Asked by host Fareed Zakaria if the Iraq war was “the principal cause” of the rise of Islamic State, he was reported by the Mail on Sunday to have conceded: “I think there are elements of truth in that.”
He added: “Of course you can’t say those of us who removed Saddam in 2003 bear no responsibility for the situation in 2015.”
Later, a spokeswoman for the former prime minister said: “Tony Blair has always apologised for the intelligence being wrong and for mistakes in planning. He has always also said, and says again here, that he does not however think it was wrong to remove Saddam.
It has long been assumed that Henry Kissinger “supported” the Vietnam War throughout the 1960s—and that this was one of the reasons Richard Nixon offered him the job of national security adviser. This view is incorrect. As his private papers and diaries make clear, Kissinger realized by 1966 at the latest that the U.S. intervention in defense of South Vietnam was a doomed enterprise and that only a diplomatic solution would end the conflict.
From a very early stage, Kissinger understood the nature of the problem the United States faced. “All history proves that there is no cheap and easy way to defeat guerrilla movements,” he wrote in February 1962. “South Vietnam has been plagued by Communist Viet Cong attacks ever since it became independent in 1954. Their defeat can only be accomplished by adequate military force. … However, merely physical security will not solve the problem. The people of South Vietnam must develop a long-term commitment to their government if they wish to attain political and economic stability.”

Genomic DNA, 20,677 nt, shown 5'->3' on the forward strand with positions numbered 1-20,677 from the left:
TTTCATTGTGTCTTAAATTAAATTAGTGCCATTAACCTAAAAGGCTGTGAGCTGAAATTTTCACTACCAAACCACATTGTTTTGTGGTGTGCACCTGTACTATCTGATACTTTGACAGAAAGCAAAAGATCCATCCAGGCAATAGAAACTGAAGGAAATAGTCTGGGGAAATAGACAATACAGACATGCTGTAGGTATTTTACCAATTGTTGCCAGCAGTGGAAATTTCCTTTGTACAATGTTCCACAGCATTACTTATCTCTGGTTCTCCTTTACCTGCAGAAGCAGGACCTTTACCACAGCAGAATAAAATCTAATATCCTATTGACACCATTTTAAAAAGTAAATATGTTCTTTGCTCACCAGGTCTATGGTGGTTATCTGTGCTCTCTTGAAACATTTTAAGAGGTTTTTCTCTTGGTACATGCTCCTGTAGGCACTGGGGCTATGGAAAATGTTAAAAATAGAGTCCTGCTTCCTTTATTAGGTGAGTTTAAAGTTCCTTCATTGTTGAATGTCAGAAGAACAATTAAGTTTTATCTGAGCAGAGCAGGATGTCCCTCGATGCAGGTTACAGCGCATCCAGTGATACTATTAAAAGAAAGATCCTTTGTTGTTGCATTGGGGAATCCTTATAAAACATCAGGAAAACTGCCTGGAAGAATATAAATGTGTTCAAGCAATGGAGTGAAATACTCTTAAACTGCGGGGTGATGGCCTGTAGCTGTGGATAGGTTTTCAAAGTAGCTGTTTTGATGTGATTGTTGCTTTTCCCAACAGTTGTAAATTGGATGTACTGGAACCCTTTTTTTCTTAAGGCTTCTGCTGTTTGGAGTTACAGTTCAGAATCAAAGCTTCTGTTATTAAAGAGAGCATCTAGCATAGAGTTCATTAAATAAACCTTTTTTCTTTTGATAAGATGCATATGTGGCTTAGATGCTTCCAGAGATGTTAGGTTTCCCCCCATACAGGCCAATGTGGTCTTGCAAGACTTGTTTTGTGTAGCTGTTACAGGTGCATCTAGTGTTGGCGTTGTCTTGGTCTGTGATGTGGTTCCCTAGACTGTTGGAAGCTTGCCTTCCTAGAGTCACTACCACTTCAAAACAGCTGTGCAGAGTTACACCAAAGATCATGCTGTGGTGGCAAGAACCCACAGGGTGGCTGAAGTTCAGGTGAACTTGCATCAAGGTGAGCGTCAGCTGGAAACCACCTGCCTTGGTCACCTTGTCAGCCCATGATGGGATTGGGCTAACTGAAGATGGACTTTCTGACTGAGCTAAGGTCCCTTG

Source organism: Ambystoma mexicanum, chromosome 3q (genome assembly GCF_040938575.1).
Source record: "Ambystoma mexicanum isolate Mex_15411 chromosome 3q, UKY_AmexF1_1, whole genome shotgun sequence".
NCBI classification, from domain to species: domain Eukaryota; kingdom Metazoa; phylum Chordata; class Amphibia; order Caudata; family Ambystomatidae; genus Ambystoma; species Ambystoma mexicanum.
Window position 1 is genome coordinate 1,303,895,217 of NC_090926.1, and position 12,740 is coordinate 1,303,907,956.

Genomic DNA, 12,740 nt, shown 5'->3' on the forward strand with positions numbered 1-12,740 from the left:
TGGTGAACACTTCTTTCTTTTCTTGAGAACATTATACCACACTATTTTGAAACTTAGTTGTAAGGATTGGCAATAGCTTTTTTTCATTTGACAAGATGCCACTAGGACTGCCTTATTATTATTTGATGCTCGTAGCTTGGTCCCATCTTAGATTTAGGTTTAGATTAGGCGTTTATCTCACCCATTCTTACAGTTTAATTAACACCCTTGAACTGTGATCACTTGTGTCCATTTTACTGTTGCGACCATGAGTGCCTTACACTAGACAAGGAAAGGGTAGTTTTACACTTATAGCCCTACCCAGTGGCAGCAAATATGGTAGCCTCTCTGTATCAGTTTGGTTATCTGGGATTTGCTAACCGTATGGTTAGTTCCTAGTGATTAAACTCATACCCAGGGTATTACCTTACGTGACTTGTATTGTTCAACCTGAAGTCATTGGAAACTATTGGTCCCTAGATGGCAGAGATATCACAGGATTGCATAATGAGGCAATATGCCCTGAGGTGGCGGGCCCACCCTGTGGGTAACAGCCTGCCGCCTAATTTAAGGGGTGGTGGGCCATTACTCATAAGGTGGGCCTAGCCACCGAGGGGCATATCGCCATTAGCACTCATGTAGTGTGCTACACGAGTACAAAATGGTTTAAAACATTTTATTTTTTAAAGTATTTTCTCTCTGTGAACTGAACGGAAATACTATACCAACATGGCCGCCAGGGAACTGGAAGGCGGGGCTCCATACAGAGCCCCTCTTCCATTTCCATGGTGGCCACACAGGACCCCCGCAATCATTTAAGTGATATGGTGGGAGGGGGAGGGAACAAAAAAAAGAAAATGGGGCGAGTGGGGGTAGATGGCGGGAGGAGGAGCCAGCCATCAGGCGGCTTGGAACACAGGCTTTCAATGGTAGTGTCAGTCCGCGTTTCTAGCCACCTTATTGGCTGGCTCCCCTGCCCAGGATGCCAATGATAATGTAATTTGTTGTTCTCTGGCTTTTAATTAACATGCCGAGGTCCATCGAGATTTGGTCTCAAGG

But how could that happen if the United States undermined the legitimacy of the South Vietnamese government, as happened in 1963, when the Kennedy administration approved a bloody coup against the government of Ngo Dinh Diem? When the news broke of Diem’s murder, Kissinger denounced U.S. policy as “shameful.” “Conditions in Vietnam will, in my judgment, get worse,” he warned.
In October 1965 Kissinger flew to Saigon at the invitation of the U.S. ambassador to South Vietnam, Henry Cabot Lodge Jr. An expert on European history and nuclear strategy, Kissinger had never previously been to Vietnam. He knew little if anything about the country’s history and not a word of its language. But he already knew one thing: This was a war that could not be won by military means.
After briefings in Washington before his trip, he jotted down some revealing notes. “Must realize,” he wrote, “that only possible outcome is limited one … in which VC [Viet Cong, the Communist guerrillas] have some kind of role.” Such a compromise solution was the only good option available. Outright victory in South Vietnam was unattainable because “we know nothing about nation-building.”